Very interesting subject. One might consider the intellectual migrations of Irving Howe, Alfred Kazin and others. Maybe even Paul Berman and Todd Gitlin

    • “Maybe even Paul Berman and Todd Gitlin”.

      Damn right. Those two got some ‘splainin’ to do. Especially folks like Gitlin who back in the day wrote those f*cking books “apologizing” to America for having been a progressive. I mean, WTF?! My own guess regarding those guys is that the Reagan-Bush-Clinton era did not open their eyes to see anew so much as it made them think that they were on the losing team (the progs) and thus just wanted to join the winners (the cons). After all, the cons pay better and have mastered the art of moral deception.

  7. Tom Moody July 5, 2018 at 8:05 am | #

    Not to criticize your main point about intellectual flexibility, but according to Jeffrey Meyers’ article “Thomas Mann in America” (Michigan Quarterly Review), Mann was quite outspoken against McCarthyism and left the US for Switzerland because of it. Even his “private” correspondence reflected these views. Meyers doesn’t attribute the source but writes: “He privately called the witch hunts, combining the worst traits in the American character, ‘a disgusting exhibition of primitive Puritanism, hatred, fear, corruption and self-righteousness.’ Attempting to explain the intolerable situation and his emotional anguish to friends in Europe, he exclaimed, ‘the sick tense atmosphere of this country oppresses me and I have to steel myself, despite trembly nerves, to ward off detestable and mortally dangerous attacks on me. . . . I have no desire to rest my bones in this soulless soil [to] which I owe nothing, and which knows nothing of me..”

    • Corey Robin July 5, 2018 at 8:59 am | #

      I hadn’t known of that Meyers article so thanks for calling it to my attention. There’s no date on that quote from Mann that he cites and the previous graf leads me to believe it’s somewhere in the neighborhood of 1950 or so. As I said up through the early years of the Cold War, he was still a Popular Fronter. Something happened to him, I think, just about that time, 1950. It could be that the reference to Puritanism and such was before or still just around then. The letter I’m citing was in 1953. A lot can happen in three years.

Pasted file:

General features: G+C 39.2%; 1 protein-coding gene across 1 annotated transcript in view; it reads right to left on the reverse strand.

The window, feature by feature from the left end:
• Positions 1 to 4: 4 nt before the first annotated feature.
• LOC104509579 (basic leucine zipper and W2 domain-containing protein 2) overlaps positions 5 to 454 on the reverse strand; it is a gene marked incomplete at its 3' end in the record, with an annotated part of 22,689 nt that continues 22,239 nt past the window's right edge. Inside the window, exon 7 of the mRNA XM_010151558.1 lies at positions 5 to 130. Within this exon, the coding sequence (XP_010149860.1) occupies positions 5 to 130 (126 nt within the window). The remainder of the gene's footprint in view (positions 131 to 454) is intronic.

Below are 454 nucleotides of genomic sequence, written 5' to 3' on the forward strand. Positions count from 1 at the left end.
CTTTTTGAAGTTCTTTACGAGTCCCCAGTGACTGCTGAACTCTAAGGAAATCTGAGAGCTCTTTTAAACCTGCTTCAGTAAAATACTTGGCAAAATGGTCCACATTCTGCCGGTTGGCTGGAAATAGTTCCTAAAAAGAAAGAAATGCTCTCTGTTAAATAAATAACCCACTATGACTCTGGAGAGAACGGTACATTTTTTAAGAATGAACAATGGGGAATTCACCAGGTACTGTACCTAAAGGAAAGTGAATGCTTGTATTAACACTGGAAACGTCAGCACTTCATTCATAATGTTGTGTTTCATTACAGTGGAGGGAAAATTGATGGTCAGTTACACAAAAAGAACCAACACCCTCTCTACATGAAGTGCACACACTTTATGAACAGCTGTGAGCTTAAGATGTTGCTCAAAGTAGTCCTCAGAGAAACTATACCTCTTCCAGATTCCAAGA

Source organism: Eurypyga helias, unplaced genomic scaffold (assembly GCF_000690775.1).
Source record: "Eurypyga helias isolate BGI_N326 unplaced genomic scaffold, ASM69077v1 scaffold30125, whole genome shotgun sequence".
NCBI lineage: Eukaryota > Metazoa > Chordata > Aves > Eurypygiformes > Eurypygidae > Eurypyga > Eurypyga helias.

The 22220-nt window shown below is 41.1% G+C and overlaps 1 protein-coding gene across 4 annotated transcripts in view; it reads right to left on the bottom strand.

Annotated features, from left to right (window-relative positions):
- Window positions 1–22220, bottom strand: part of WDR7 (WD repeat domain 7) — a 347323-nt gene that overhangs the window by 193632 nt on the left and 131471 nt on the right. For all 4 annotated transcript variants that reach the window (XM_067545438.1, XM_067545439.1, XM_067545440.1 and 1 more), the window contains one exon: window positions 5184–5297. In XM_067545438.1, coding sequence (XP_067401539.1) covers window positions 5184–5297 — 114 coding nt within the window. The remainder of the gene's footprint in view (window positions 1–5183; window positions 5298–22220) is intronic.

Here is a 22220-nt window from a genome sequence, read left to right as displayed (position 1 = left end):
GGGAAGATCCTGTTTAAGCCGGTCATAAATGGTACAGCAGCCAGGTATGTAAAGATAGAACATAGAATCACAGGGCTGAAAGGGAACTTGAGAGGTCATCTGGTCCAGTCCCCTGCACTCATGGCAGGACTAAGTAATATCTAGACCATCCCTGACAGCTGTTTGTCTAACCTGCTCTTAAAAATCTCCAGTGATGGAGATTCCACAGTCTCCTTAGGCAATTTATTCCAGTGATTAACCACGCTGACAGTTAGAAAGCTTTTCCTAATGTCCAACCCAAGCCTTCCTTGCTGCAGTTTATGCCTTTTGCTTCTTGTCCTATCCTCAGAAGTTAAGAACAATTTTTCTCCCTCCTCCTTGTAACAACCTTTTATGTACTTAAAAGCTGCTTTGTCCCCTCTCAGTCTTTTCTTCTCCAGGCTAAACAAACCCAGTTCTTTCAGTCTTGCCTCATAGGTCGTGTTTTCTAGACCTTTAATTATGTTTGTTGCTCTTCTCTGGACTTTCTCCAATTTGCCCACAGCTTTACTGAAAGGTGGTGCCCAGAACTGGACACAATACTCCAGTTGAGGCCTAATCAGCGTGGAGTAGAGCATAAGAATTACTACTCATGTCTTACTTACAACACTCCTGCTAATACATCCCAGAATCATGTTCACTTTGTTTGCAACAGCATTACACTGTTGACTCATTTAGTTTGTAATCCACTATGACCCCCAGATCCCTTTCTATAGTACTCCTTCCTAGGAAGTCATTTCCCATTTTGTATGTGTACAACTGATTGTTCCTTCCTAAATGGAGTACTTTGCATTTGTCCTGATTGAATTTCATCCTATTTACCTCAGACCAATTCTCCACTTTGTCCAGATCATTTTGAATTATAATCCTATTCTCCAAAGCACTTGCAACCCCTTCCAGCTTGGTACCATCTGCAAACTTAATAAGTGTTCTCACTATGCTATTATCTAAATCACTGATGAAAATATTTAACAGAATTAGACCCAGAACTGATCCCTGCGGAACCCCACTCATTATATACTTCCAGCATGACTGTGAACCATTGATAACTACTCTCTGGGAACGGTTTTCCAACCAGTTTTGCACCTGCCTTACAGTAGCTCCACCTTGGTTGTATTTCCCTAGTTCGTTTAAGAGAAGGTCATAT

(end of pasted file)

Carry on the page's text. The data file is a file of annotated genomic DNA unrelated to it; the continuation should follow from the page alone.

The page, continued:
• WLGR July 5, 2018 at 1:11 pm | #

      Tom, you’re definitely onto something in highlighting this distinction between liberal technocratic anticommunism and McCarthyite vigilante anticommunism as the center of a crucial ideological tension of the early Cold War, except to any leftist the most crucial aspect of this tension was actually a meta-opposition, over the extent to which the surface-level distinction was ever particularly meaningful. Certainly plenty of liberals at the time made great hay over how terrible McCarthy was, and Mann or Arendt could easily fit right alongside liberal Cold Warriors like Irving Kristol or Sidney Hook in the anti-McCarthy chorus — but at least for the latter two if not for all four, the problem with McCarthy had nothing to do with any opposition to the substance of systematically rooting out communism and potential communist sympathizers, it had to do with the idea that McCarthy’s flamboyant public witch-hunting style was discrediting the otherwise noble anticommunist cause by making it look too amateurish and paranoid.